Running Through Spiritual Barricades

God does not “tempt anyone” (James 1:13) and He is “not willing that any should perish but that all should come to repentance” (2 Peter 3:9). So, why did Jesus pick Judas whom He knew was going to betray Him? Was Judas’ soul sacrificed just for God to carry out His mission to save the rest of the world from sin?

The Gospels tell us that Judas intentionally devised, purposed in his heart a design and executed a plan to betray Jesus. Judas sought opportunity “to betray him” (Mt. 26:16). “He sought how he might conveniently betray him” (Mk. 14:11). And he planned it “in the absence of the multitude” (Lk. 22:6). He had been chosen by Jesus like the other apostles. He received a commission and the ability to perform the supernatural with the others. Judas was trained with them and worked preaching the Good News beside them. However, because he gave into temptation by the Devil, he fell from being an apostle of Jesus Christ to a son of perdition.

What did Jesus do to prevent Judas from falling into this temptation? The Lord placed several barricades up on the road Judas was traveling. These came in the form of warning statements. Judas was just like so many careless drivers of our day who will run by the warning signs on the barricades and plunge their cars into the flooded road to be swept away and drown. There is every indication that Jesus wanted to stop Judas and give Him a way back to God just as He did for Peter, but Judas chose to hang himself instead.

“One of You Is a Devil”

One of the first barricades placed on the road to perdition to stop Judas was when Jesus asked His disciples with Judas present: “Did I not choose you, the twelve, and one of you is a devil?” He spoke of Judas Iscariot, the son of Simon, for it was he who would betray Him, being one of the twelve” (Jn. 6:70,71). Please note Judas was not a betrayer when Jesus chose him. Jesus only knew from the beginning that Judas would one day choose to be a traitor.

Jesus knew He would have one in His midst who would betray Him because of the prophecies of the Old Testament. At the Last Supper Jesus said, “I do not speak concerning all of you. I know whom I have chosen; but that the Scripture may be fulfilled, `He who eats bread with Me has lifted up his heel against Me.’” (John 13:18). Luke quotes Psalms 55:12-14 and 41:9 being fulfilled by Judas’ betrayal.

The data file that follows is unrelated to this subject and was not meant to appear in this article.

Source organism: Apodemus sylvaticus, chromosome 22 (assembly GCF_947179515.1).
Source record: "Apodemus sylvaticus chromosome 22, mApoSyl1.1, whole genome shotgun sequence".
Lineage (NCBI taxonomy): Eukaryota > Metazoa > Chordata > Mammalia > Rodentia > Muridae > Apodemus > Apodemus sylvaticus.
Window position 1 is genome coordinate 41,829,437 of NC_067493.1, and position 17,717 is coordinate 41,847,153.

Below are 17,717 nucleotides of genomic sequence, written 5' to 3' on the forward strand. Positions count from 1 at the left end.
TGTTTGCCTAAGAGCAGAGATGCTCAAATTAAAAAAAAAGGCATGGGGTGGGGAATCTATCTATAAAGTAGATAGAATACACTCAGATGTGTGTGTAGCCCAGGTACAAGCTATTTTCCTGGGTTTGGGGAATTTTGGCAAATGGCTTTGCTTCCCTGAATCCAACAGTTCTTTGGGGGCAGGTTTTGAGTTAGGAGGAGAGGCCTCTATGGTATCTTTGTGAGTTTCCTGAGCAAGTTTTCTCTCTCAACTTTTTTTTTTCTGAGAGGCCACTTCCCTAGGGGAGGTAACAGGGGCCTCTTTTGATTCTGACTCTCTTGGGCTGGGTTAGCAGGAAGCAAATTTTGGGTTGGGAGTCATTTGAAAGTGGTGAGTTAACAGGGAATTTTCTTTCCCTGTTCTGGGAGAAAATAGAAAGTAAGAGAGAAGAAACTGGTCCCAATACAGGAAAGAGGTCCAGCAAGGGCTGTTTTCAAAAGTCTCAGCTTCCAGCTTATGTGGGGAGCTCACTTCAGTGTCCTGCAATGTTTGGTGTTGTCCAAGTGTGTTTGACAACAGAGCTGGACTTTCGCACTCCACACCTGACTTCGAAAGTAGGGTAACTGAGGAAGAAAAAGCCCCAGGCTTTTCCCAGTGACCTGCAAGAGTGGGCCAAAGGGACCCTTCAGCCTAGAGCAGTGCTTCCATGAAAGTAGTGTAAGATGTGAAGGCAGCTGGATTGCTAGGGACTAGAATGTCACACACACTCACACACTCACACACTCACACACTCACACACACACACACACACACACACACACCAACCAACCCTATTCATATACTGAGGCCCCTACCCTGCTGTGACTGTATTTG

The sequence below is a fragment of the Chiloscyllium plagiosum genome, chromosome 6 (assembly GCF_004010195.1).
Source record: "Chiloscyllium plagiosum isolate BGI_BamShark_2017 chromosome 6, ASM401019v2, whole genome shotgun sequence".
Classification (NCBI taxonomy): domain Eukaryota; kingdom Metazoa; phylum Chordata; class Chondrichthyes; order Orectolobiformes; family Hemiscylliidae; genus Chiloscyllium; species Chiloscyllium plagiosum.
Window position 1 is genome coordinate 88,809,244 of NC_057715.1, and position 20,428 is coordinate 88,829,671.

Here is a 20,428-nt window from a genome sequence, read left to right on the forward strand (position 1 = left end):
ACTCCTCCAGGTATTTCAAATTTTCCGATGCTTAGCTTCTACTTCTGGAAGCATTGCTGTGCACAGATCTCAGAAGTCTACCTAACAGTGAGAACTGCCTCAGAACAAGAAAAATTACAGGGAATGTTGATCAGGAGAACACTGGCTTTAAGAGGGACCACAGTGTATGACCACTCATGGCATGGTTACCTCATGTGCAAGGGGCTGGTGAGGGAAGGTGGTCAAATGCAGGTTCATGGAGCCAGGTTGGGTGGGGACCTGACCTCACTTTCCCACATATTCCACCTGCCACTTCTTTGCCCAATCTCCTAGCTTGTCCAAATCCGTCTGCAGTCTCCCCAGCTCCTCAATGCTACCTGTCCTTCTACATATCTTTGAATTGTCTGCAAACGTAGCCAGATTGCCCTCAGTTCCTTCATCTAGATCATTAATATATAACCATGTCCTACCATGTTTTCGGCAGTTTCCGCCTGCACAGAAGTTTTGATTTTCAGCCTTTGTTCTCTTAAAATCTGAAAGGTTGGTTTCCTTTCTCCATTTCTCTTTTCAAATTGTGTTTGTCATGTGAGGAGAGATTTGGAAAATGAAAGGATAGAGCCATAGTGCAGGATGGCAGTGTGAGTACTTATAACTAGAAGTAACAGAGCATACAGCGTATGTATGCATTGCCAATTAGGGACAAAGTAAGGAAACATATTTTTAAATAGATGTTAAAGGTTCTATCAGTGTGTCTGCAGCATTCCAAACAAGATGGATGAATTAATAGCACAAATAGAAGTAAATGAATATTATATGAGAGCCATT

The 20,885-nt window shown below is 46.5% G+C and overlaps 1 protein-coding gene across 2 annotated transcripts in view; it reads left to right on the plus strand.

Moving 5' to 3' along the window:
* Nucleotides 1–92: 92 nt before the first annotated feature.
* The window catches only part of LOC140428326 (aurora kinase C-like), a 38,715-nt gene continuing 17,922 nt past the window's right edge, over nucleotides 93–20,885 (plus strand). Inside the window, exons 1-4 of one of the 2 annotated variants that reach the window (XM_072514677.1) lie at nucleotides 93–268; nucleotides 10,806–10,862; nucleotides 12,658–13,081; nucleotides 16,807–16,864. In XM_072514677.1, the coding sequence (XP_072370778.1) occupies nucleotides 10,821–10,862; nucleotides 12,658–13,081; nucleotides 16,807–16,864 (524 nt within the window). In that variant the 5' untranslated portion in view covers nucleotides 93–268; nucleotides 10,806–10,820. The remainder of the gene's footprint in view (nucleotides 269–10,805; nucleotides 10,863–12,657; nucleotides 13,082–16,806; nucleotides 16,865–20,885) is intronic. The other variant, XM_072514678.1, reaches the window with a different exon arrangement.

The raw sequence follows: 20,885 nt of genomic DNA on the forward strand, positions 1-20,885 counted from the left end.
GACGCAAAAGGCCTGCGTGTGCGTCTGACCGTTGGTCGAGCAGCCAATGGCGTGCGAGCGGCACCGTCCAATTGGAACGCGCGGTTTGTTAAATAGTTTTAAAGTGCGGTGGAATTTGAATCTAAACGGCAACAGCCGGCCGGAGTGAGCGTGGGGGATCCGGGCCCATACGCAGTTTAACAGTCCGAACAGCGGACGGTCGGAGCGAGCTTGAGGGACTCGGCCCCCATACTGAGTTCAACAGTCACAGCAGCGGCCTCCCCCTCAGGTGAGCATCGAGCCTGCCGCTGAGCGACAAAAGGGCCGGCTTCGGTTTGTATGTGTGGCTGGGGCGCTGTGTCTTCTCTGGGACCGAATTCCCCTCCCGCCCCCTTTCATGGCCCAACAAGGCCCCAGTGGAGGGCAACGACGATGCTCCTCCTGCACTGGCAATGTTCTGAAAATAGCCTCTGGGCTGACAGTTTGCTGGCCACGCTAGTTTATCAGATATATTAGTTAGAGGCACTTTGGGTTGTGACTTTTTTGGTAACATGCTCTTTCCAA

“Men and brethren, this Scripture had to be fulfilled, which the Holy Spirit spoke before by the mouth of David concerning Judas, who became a guide to those who arrested Jesus; “for he was numbered with us and obtained a part in this ministry.” (Now this man purchased a field with the wages of iniquity; and falling headlong, he burst open in the middle and all his entrails gushed out. And it became known to all those dwelling in Jerusalem; so that field is called in their own language, Akel Dama, that is, Field of Blood.) “For it is written in the book of Psalms: `Let his dwelling place be desolate, and let no one live in it’; and, `Let another take his office’” (Acts 1:16-20).

Judas’ choosing not to repent was also prophesied in Zechariah 11:12-13: “Then I said to them, “If it is agreeable to you, give me my wages; and if not, refrain.” So they weighed out for my wages thirty pieces of silver. And the LORD said to me, “Throw it to the potter”– that princely price they set on me. So I took the thirty pieces of silver and threw them into the house of the LORD for the potter”.

Only God can foretell the future. But there is a difference between foreknowledge and foreordination. In other words, to know that something is to happen in the future does not choose for the event to happen. Failure to stop the events in the future on the part of God would require Him to remove the power of Judas to choose.

“Why Do You Trouble the Woman?”